A universal truth in education is that regardless of their race or ethnicity or income, students whose parents are involved in their learning tend to perform better academically, graduate on time and move on to college or professional schools at higher rates than those whose parents are not involved.
Emma Banks, principal of Inlet Grove Community High School, has embraced this truth and is making parental involvement part of standard operations.
Inlet Grove is a charter school in a low-income neighborhood. It has 700 students. Minority enrollment is 94 percent, and 66 percent of the total enrollment is economically disadvantaged. Banks said that roughly 115 of Inlet Grove's students are Level 1 readers on the FCAT. The highest level is 5.
So many Level 1 readers is unacceptable, Banks said. And she is doing something about it: Parents of the students with low scores are required to attend Saturday reading classes at the school, and they must bring their children with them.
Banks said she and her staff want parents to learn strategies and skills that will enable them to assist their children at home. Inlet Grove teachers, staff members and volunteers will be available. Parents will be required to read assigned books and other material to learn how to analyze evidence and other conventions of reading so they can help their children.
"I don't want you to take this as a negative," she told the Palm Beach Post. "Take it as a positive thing that someone cares enough about your child to come on a Saturday to help you learn strategies to help your child pass the reading test."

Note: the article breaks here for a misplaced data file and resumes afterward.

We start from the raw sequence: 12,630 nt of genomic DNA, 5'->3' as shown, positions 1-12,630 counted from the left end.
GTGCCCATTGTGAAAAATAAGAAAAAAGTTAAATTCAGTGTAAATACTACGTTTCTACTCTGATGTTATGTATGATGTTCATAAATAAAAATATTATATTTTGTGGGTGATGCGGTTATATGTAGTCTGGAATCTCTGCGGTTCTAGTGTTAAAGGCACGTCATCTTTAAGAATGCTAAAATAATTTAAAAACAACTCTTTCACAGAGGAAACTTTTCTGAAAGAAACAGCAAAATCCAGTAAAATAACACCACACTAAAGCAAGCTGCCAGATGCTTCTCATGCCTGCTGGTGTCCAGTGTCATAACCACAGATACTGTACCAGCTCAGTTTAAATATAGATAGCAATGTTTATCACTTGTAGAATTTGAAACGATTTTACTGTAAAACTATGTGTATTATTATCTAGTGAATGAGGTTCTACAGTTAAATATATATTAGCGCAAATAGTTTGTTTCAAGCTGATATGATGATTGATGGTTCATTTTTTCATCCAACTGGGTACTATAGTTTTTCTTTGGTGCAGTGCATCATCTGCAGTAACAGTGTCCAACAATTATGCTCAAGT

Banks said for parents with transportation problems, volunteers will provide rides. No child care? The principal will find babysitters, and she will babysit if necessary.
I attended the first meeting of the parents' classes on Oct. 12. Forty parents and their children showed up. Banks said she is certain the number will increase as the program matures. I asked her what besides the low FCAT scores motivated her to establish the parent program.
"I was tired of going to meetings and hearing people saying our minority students don't have the basic skills necessary for them to be successful in school," she said. "When I hear that one of the hardest things is to get parents involved in their children's lives, I know I have to act. If you're coming from a low-economic family, children will not get exposed to the finer things in life while they are in school unless someone else provides it for them.
"All parents, regardless of how uneducated they are, want the very best for their children. Some don't know how to get those resources for their children. I want to show that Inlet Grove is a family. When one hurts, we all hurt. When we see that children aren't reading at grade level, I had to take action with not only the child but the entire family. Some parents have said to me, 'Dr. Banks, I can't read, but I want my child to learn to read.' This statement hurts. I knew I had to do more. I don't have money to pay some of the volunteers. Their commitment in coming out to help means so much to Inlet Grove."
What happens when parents refuse to participate in the Saturday classes? Banks said she asks the parents to come to her office to explain. If a weekend job is the problem, for example, she will find a way for them to attend a weekday session.
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And for parents who persistently refuse to participate?
"I remind parents that one of the agreements for your child to enter Inlet Grove is that you would participate in your child's learning," Banks said. "If you don't, your child will return to his or her home school at the end of the semester."
Banks has the support of Palm Beach County schools superintendent Wayne Gent. Like Banks, he understands the singular importance of parental involvement.